Why was the Brighid’s fire at Kildare tended by nuns? Not hard. It is because Brighid had been an abbess, so the fire assigned to her was in a convent. Or it is because in medieval Ireland being a nun is what religious women did. Religious questions do not always have simple answers, however, and I will suggest in this paper that even if these two reasons had not been true the flame of Brighid would have been tended by unmarried women, and that their marital status was of great significance both in Pagan and Christian times.
Gerald of Wales tells us (67, 69; pp. 81 - 82) that there was a convent in Kildare at which there was a circular hedge with a perpetual fire in it. The fire was tended by nuns, and no men were allowed to cross the hedge. The main points of this description may be listed as 1. At Kildare 2. an eternal fire 3. in a round hedge 4. which men may not enter 5. is tended by nuns (who are unmarried women, whether virgins or widows).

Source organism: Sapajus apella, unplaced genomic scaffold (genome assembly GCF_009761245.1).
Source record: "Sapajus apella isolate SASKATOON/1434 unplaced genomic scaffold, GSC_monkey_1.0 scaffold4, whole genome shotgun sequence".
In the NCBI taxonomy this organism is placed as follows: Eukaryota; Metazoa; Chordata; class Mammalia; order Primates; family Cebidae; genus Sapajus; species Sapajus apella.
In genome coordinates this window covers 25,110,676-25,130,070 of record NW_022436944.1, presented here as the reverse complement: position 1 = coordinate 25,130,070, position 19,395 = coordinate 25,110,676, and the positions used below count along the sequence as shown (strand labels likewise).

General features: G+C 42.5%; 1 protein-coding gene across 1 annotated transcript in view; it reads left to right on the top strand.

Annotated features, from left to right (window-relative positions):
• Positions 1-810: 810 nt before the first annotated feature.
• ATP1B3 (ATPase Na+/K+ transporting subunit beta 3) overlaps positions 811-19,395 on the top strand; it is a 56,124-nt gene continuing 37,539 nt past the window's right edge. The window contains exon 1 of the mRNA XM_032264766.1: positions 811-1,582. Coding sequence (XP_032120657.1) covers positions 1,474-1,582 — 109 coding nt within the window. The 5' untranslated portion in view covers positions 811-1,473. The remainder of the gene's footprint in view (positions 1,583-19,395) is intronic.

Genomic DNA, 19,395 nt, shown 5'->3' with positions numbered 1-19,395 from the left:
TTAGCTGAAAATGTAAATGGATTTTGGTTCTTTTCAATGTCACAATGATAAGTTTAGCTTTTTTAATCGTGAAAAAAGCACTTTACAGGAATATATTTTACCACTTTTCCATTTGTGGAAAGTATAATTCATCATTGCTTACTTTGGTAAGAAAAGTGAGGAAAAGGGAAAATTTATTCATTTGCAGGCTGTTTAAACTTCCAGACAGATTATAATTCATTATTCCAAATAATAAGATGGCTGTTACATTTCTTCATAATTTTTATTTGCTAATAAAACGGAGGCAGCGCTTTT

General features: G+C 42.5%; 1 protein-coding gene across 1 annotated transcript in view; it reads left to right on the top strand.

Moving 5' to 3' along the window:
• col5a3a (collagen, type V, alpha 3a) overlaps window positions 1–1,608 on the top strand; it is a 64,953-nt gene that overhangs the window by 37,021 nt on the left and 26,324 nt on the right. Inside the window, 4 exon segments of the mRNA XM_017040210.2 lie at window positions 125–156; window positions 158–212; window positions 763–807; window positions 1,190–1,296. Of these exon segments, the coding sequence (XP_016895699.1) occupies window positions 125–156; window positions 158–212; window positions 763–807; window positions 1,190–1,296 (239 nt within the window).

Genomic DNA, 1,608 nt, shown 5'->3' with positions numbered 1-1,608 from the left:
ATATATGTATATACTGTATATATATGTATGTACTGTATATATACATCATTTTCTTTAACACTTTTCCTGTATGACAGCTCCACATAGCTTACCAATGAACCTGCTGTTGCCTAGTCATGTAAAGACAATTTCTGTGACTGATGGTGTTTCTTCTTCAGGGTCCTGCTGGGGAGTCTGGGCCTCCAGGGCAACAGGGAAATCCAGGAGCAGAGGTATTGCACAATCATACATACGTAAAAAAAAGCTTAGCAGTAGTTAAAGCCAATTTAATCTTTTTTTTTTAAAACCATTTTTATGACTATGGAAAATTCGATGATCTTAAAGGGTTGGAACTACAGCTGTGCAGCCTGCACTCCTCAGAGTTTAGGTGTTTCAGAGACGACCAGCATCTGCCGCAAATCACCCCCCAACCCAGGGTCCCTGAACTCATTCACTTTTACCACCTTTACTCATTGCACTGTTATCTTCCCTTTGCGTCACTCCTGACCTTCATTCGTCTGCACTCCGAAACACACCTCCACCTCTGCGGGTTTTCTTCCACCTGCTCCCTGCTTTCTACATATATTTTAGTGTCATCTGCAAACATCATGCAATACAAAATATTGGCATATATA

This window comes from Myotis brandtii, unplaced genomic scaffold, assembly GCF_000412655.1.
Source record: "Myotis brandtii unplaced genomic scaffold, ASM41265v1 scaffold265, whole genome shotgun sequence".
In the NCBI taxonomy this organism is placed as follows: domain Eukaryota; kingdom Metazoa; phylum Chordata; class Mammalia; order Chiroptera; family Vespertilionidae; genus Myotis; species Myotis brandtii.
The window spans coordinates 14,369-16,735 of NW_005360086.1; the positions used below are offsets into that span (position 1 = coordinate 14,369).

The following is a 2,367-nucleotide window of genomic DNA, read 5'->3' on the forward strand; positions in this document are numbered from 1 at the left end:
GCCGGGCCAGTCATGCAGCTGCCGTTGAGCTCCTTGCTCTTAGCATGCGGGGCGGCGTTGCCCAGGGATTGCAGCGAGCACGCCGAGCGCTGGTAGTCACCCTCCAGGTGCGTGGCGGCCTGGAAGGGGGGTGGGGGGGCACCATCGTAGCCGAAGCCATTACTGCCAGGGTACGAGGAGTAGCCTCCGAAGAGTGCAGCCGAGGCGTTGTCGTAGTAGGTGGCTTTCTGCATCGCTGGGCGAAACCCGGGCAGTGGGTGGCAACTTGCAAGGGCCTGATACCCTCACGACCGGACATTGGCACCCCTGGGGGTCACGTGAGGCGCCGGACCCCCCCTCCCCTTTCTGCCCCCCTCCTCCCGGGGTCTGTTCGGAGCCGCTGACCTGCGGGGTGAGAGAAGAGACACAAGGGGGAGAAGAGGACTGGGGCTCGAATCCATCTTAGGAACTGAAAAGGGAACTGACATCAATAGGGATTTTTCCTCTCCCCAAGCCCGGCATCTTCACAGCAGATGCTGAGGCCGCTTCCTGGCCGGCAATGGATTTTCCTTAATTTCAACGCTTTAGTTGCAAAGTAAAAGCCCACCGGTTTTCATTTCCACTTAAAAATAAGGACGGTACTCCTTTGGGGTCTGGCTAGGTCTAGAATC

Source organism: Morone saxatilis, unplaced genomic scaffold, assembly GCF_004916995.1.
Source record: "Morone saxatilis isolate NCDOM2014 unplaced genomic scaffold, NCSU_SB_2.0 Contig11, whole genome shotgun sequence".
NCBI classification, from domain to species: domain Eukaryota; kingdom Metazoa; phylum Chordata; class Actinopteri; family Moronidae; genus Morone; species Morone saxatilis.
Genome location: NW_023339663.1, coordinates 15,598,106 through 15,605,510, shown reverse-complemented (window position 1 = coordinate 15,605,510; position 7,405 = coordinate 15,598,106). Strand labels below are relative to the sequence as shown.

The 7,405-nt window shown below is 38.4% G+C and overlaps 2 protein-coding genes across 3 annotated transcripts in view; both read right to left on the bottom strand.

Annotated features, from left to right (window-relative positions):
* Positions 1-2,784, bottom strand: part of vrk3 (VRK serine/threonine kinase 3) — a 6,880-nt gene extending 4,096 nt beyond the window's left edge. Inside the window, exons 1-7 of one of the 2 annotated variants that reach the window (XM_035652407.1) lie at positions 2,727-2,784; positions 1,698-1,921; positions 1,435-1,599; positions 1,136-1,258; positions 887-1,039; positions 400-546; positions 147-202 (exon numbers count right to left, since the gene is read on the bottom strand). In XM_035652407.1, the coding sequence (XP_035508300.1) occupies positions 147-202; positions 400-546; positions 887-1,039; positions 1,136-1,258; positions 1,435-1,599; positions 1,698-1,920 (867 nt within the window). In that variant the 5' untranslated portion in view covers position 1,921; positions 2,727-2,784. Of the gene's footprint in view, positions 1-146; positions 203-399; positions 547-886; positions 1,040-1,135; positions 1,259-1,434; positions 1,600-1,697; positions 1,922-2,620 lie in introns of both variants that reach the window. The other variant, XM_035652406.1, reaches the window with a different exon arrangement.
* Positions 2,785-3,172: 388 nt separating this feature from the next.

It is commonly accepted that St. Brighid is a conflation of an actual abbess and a Pagan goddess who was associated with fire, especially the fire on the hearth (MacCana, 1968, 1983, pp. 33 - 34). Because of this, looking at Pagan goddesses from other Indo-European traditions will prove useful in answering our question. It will be helpful to keep the five main points in mind during the investigation.
The clearest parallel is with the cult of Vesta in Rome. In her round temple was a perpetual fire tended by virgins. Their virginity was taken quite seriously; any of them who violated it was walled up underground. Men were forbidden to enter her temple, which was next to the regia, a building which was considered to be the dwelling of the Roman sacred king. Each hearth fire was treated as the very presence of Vesta (Adkins and Adkins, 1996, p. 237).